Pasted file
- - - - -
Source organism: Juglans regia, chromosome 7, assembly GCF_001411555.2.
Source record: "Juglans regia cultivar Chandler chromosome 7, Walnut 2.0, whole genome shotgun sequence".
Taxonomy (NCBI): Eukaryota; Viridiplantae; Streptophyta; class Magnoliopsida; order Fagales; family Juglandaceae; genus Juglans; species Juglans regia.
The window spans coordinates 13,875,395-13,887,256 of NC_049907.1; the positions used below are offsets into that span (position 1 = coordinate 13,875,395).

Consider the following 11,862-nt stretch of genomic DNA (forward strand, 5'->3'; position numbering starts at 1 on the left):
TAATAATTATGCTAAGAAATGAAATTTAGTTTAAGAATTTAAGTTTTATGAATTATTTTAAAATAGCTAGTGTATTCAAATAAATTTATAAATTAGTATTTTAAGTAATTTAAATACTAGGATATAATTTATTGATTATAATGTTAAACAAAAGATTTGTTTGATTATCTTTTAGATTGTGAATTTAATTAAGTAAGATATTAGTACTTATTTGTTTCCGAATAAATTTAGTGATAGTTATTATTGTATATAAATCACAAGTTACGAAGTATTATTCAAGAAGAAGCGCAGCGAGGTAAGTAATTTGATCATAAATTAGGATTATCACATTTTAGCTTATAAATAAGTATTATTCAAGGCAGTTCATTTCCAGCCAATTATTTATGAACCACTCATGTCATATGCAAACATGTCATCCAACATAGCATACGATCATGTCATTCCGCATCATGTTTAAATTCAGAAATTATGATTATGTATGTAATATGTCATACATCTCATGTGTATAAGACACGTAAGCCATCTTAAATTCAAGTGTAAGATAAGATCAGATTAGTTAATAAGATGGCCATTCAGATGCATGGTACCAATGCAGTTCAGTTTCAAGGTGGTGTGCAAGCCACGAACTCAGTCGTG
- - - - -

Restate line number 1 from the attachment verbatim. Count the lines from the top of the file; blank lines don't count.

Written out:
Source organism: Juglans regia, chromosome 7, assembly GCF_001411555.2.